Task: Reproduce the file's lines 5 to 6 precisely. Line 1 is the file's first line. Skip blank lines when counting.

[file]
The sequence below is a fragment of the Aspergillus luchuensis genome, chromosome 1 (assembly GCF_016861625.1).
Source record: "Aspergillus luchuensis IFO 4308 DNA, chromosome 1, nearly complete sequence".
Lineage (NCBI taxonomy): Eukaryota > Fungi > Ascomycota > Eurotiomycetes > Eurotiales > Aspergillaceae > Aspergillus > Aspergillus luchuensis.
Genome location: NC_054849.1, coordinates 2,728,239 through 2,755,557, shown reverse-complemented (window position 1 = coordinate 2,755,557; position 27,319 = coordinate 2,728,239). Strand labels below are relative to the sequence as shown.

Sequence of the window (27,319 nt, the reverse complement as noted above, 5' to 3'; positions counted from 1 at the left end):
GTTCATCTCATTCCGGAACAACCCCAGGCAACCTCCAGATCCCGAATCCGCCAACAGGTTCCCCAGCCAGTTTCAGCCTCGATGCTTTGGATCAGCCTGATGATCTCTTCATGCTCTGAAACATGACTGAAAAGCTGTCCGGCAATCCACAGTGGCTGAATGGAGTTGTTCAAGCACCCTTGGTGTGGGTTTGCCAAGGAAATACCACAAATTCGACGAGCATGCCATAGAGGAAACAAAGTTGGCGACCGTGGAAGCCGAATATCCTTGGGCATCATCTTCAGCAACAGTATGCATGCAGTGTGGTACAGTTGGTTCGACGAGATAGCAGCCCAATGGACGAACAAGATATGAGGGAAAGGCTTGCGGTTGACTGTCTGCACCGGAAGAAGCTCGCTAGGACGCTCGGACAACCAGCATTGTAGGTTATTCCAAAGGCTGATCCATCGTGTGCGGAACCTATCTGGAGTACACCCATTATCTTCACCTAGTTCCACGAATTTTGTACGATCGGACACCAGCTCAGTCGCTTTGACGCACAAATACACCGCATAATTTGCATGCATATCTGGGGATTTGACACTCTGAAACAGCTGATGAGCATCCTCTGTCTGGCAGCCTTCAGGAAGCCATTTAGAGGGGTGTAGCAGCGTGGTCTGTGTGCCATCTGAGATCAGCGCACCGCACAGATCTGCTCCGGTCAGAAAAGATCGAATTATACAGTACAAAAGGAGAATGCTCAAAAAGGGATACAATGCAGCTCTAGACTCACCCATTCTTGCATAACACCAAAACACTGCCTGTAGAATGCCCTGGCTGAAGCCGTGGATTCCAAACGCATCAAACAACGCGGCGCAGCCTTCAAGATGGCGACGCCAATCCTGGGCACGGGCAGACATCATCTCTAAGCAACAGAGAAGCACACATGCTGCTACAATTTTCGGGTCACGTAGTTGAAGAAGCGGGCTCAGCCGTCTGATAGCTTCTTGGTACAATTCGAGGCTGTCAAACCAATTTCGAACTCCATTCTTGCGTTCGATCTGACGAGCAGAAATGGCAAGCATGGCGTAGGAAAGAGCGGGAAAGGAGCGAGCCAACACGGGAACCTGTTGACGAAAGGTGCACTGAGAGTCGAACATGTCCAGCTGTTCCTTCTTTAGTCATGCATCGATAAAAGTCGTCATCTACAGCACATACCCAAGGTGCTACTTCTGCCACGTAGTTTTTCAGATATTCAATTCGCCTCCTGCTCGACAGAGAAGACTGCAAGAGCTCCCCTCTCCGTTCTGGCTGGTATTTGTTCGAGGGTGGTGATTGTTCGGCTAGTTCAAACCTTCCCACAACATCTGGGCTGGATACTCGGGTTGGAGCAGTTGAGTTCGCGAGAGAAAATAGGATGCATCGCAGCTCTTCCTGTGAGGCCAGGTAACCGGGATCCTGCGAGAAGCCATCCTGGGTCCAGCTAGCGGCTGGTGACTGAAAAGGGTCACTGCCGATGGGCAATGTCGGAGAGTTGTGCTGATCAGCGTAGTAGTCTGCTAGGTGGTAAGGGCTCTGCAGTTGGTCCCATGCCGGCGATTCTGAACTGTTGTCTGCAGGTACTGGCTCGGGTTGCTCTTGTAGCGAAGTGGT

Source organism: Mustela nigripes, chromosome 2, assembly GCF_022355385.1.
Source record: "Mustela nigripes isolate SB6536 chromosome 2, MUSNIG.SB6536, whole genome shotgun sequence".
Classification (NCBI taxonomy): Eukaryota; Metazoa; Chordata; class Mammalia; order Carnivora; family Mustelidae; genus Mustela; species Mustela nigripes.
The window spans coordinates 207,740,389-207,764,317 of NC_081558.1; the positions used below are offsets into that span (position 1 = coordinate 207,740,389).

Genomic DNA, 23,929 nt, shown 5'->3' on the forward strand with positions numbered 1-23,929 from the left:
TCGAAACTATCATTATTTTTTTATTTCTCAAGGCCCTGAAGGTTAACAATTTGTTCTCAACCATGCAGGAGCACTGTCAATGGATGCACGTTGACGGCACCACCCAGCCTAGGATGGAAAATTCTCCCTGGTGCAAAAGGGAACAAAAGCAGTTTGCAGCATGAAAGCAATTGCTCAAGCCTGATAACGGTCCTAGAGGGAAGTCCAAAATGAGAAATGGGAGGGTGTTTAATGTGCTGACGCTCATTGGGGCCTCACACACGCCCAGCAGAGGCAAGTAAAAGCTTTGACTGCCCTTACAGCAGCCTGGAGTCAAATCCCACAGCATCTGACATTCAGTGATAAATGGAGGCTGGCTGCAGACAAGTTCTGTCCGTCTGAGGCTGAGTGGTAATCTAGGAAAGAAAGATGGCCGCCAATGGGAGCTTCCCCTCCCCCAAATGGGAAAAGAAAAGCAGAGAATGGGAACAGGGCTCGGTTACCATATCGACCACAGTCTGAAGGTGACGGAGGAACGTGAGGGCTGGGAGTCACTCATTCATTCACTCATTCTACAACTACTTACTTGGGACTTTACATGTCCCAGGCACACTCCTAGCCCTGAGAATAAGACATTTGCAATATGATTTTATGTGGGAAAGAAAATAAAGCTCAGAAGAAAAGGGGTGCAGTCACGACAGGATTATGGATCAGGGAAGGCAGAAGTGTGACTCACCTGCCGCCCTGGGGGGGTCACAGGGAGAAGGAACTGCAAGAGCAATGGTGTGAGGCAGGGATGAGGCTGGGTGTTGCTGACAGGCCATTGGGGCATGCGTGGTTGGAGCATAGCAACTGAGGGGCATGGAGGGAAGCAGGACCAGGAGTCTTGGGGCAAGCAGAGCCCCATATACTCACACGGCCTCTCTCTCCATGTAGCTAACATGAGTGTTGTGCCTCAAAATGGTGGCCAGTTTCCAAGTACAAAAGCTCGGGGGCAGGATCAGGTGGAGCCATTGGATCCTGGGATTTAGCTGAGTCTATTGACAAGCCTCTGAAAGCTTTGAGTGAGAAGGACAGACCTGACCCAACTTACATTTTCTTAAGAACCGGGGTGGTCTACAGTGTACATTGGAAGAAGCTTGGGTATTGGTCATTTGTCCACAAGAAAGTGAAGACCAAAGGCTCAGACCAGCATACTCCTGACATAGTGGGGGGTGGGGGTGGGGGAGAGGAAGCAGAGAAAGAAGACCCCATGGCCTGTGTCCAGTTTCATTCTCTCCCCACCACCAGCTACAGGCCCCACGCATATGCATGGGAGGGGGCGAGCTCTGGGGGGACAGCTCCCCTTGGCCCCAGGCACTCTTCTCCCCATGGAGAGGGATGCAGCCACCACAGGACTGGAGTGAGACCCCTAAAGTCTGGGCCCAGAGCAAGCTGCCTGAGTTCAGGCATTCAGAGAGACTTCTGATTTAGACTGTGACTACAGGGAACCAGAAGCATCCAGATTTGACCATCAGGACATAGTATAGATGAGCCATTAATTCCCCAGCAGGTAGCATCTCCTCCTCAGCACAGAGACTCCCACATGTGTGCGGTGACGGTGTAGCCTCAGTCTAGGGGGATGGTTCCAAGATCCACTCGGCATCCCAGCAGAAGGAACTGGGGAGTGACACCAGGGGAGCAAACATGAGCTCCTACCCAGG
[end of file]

Sequence of the window (27,319 nt, the reverse complement as noted above, 5' to 3'; positions counted from 1 at the left end):
GTTCATCTCATTCCGGAACAACCCCAGGCAACCTCCAGATCCCGAATCCGCCAACAGGTTCCCCAGCCAGTTTCAGCCTCGATGCTTTGGATCAGCCTGATGATCTCTTCATGCTCTGAAACATGACTGAAAAGCTGTCCGGCAATCCACAGTGGCTGAATGGAGTTGTTCAAGCACCCTTGGTGTGGGTTTGCCAAGGAAATACCACAAATTCGACGAGCATGCCATAGAGGAAACAAAGTTGGCGACCGTGGAAGCCGAATATCCTTGGGCATCATCTTCAGCAACAGTATGCATGCAGTGTGGTACAGTTGGTTCGACGAGATAGCAGCCCAATGGACGAACAAGATATGAGGGAAAGGCTTGCGGTTGACTGTCTGCACCGGAAGAAGCTCGCTAGGACGCTCGGACAACCAGCATTGTAGGTTATTCCAAAGGCTGATCCATCGTGTGCGGAACCTATCTGGAGTACACCCATTATCTTCACCTAGTTCCACGAATTTTGTACGATCGGACACCAGCTCAGTCGCTTTGACGCACAAATACACCGCATAATTTGCATGCATATCTGGGGATTTGACACTCTGAAACAGCTGATGAGCATCCTCTGTCTGGCAGCCTTCAGGAAGCCATTTAGAGGGGTGTAGCAGCGTGGTCTGTGTGCCATCTGAGATCAGCGCACCGCACAGATCTGCTCCGGTCAGAAAAGATCGAATTATACAGTACAAAAGGAGAATGCTCAAAAAGGGATACAATGCAGCTCTAGACTCACCCATTCTTGCATAACACCAAAACACTGCCTGTAGAATGCCCTGGCTGAAGCCGTGGATTCCAAACGCATCAAACAACGCGGCGCAGCCTTCAAGATGGCGACGCCAATCCTGGGCACGGGCAGACATCATCTCTAAGCAACAGAGAAGCACACATGCTGCTACAATTTTCGGGTCACGTAGTTGAAGAAGCGGGCTCAGCCGTCTGATAGCTTCTTGGTACAATTCGAGGCTGTCAAACCAATTTCGAACTCCATTCTTGCGTTCGATCTGACGAGCAGAAATGGCAAGCATGGCGTAGGAAAGAGCGGGAAAGGAGCGAGCCAACACGGGAACCTGTTGACGAAAGGTGCACTGAGAGTCGAACATGTCCAGCTGTTCCTTCTTTAGTCATGCATCGATAAAAGTCGTCATCTACAGCACATACCCAAGGTGCTACTTCTGCCACGTAGTTTTTCAGATATTCAATTCGCCTCCTGCTCGACAGAGAAGACTGCAAGAGCTCCCCTCTCCGTTCTGGCTGGTATTTGTTCGAGGGTGGTGATTGTTCGGCTAGTTCAAACCTTCCCACAACATCTGGGCTGGATACTCGGGTTGGAGCAGTTGAGTTCGCGAGAGAAAATAGGATGCATCGCAGCTCTTCCTGTGAGGCCAGGTAACCGGGATCCTGCGAGAAGCCATCCTGGGTCCAGCTAGCGGCTGGTGACTGAAAAGGGTCACTGCCGATGGGCAATGTCGGAGAGTTGTGCTGATCAGCGTAGTAGTCTGCTAGGTGGTAAGGGCTCTGCAGTTGGTCCCATGCCGGCGATTCTGAACTGTTGTCTGCAGGTACTGGCTCGGGTTGCTCTTGTAGCGAAGTGGT